Form 1040 is one of the official IRS documents used by American taxpayers to file their annual tax return. This form calculates the taxpayer’s total taxable income and determines the amount to be paid or reimbursed by the government.
If you want to know more about it, here is a guide with all the relevant information about this document, including who should file it and how to complete the 1040 form step by step.
As mentioned before, the IRS 1040 form is a document that taxpayers use to calculate their taxable income and the tax on that income.
This form consists of two pages, where taxpayers report their income and deductions to determine the amount of tax due or the refund they can expect to receive.
In general, almost all citizens in the United States are required to file Form 1040, whether they are self-employed, work for someone else, or live off their investment money.
If you were single and under the age of 65 at the end of 2019, and your gross income was at least $12,200, you will need to file Form 1040. You will also need to file Form 1040 if you were single and over the age of 65 at the end of 2019, and your gross income was at least $13,850.
On the other hand, if you were married and filing jointly, the minimum gross income will depend on your personal situation. If you and your partner were under 65 at the end of 2019, and your gross income was at least $24,400, you’ll need to fill out Form 1040.
Then, if one spouse was 65 or older, and your gross income was at least $25,700, you’ll need to file Form 1040. Finally, you’ll need to file Form 1040 if you and your partner were over the age of 65, and your gross income was at least $27,000.
If you’re married filing separately, no matter how old you are, you’ll need to complete Form 1040 if your gross income was at least $5.
If you are the head of household and you are under the age of 65, you will need to file Form 1040 if your gross income was at least $18,350. But if you are over 65, the gross income increases to $20,000.
There are four varieties of Form 1040 that taxpayers may complete:
- Form 1040: this form is only two pages long and is the one used by most taxpayers.
- Form 1040-SR: taxpayers who are 65 years of age or older can use this form. In general, it is much like the basic 1040 form, but it features larger print and a chart to help seniors figure the standard deduction.
- Form 1040-NR: this form must be completed by nonresident aliens who have US source income.
- Form 1040X: taxpayers who need to amend their tax return after filing should use this form.
Before getting started, we recommend that you have all of your tax documents on hand, including your W-2s, 1099s, and other records of your income and deductions.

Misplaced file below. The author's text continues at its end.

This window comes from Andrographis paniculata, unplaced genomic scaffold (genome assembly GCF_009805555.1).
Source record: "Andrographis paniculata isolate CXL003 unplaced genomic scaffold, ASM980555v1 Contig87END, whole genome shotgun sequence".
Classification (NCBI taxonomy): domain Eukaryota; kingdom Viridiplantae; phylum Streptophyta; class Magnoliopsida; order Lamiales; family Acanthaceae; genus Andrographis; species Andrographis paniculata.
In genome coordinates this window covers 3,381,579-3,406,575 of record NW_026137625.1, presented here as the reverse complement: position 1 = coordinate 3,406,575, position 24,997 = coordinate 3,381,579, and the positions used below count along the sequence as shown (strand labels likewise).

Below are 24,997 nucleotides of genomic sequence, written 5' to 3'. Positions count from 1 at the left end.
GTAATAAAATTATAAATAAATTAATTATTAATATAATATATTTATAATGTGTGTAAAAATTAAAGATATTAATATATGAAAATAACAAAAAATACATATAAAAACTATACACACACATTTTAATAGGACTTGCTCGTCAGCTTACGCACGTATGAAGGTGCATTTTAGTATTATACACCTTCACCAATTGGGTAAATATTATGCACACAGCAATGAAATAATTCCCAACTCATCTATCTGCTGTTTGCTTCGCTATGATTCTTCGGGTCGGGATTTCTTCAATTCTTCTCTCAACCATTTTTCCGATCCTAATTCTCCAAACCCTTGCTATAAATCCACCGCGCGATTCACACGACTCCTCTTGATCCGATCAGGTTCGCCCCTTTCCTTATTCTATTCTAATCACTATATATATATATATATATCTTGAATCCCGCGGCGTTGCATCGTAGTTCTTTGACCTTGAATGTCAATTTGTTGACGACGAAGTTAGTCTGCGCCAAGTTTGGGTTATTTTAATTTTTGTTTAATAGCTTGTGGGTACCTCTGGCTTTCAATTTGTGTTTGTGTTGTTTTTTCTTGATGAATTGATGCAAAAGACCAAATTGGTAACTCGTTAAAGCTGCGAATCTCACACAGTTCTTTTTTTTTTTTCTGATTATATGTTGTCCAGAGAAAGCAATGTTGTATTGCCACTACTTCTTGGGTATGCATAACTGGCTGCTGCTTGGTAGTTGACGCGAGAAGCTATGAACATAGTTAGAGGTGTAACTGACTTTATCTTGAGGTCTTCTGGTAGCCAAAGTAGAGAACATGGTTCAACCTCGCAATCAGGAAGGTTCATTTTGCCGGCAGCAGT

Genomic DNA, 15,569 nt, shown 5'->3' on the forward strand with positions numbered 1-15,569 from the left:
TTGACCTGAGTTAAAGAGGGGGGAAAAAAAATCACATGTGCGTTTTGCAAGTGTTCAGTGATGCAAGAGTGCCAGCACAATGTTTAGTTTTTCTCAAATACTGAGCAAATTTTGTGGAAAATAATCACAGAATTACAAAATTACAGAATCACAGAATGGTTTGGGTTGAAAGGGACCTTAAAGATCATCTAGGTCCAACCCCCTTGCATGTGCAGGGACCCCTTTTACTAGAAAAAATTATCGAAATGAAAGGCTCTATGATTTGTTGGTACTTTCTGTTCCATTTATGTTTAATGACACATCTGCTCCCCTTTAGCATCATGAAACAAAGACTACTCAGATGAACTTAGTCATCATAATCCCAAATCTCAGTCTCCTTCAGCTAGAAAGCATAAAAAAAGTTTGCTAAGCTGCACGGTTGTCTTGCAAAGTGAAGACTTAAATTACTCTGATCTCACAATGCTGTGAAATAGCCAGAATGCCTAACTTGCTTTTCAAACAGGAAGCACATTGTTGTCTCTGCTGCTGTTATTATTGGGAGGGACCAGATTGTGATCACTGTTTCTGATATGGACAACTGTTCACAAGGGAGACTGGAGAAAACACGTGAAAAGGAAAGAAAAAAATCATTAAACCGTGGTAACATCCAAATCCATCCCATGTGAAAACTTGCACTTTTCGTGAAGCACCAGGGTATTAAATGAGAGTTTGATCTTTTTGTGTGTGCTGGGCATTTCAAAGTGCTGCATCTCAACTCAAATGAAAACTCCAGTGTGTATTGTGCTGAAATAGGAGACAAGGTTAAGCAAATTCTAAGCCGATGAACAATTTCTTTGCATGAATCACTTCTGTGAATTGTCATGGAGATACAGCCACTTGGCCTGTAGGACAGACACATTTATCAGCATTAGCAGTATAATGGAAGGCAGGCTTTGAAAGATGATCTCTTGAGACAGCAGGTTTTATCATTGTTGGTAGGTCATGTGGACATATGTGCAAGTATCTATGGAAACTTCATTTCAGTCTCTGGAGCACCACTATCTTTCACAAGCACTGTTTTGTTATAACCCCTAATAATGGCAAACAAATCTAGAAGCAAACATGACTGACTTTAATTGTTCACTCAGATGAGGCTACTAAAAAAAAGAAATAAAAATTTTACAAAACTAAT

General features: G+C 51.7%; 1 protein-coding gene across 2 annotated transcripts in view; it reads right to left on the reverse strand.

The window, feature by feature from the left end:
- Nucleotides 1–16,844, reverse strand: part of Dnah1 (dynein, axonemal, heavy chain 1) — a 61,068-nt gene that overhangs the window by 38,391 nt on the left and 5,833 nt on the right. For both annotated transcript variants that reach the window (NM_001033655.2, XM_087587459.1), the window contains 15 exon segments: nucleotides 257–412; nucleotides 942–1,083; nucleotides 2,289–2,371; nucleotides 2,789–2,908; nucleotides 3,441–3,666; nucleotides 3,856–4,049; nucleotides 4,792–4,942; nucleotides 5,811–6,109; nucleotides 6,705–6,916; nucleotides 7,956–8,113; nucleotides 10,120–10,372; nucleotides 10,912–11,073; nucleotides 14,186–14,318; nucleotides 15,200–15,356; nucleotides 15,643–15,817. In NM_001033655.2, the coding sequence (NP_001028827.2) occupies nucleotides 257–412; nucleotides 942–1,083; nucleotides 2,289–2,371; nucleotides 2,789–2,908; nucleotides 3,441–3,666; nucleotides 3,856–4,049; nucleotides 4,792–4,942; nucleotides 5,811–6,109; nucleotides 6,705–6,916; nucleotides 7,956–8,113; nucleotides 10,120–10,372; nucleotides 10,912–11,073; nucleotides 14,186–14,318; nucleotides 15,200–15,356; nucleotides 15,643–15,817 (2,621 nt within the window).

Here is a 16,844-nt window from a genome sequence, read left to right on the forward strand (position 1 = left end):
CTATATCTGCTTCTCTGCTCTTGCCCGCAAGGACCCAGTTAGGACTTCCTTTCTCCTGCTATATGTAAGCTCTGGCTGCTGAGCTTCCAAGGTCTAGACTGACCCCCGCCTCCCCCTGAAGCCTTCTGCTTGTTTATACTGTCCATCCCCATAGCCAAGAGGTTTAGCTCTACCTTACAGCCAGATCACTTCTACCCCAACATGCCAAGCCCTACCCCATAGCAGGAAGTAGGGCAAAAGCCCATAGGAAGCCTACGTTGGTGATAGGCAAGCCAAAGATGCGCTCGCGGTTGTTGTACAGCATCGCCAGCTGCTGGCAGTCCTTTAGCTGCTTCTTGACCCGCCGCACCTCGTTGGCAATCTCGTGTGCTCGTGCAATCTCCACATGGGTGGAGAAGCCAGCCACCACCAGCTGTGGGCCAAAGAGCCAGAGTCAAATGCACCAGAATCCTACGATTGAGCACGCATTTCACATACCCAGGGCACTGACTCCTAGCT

In the first half of Form 1040 you must provide basic information such as your name and the names of your spouse, marital status, identification, contact information and dependents.
On the following lines you must report your different sources of income, including wages, interest and dividends, and retirement income from IRAs, 401(k), pensions, and Social Security.
When filing Form 1040, you can choose to itemize or claim the standard deduction. Most taxpayers choose the standard deduction. However, if your total itemized deductions are more than the standard deduction for your filing status, you can itemize by completing Schedule A and attaching it to your 1040 form.
On the second page of the form, you will need to calculate your tax. To do this, follow the Form 1040 instructions that include tables to help with the calculations. If you want, you can also use tax software or contact a qualified tax professional who can do the calculation for you.
If you have dependents, you can claim the child tax credit or the credit for other dependents. To do this, you must attach Form 2441 or Schedule 8812 (if you are claiming the additional child tax credit) to your 1040 form.
Finally, after completing the form, you must sign to declare that all the information provided is correct. You can file Form 1040 electronically or print it and mail it to the appropriate address. If you have questions about where to send your Form 1040, see the form instructions.
How can I get Form 1040?
To obtain and complete the 1040 form, go to the official IRS website or click here to download it directly.
What is the deadline to file Form 1040?
Your Form 1040 for any given tax year is generally due on or before April 15 of the following year.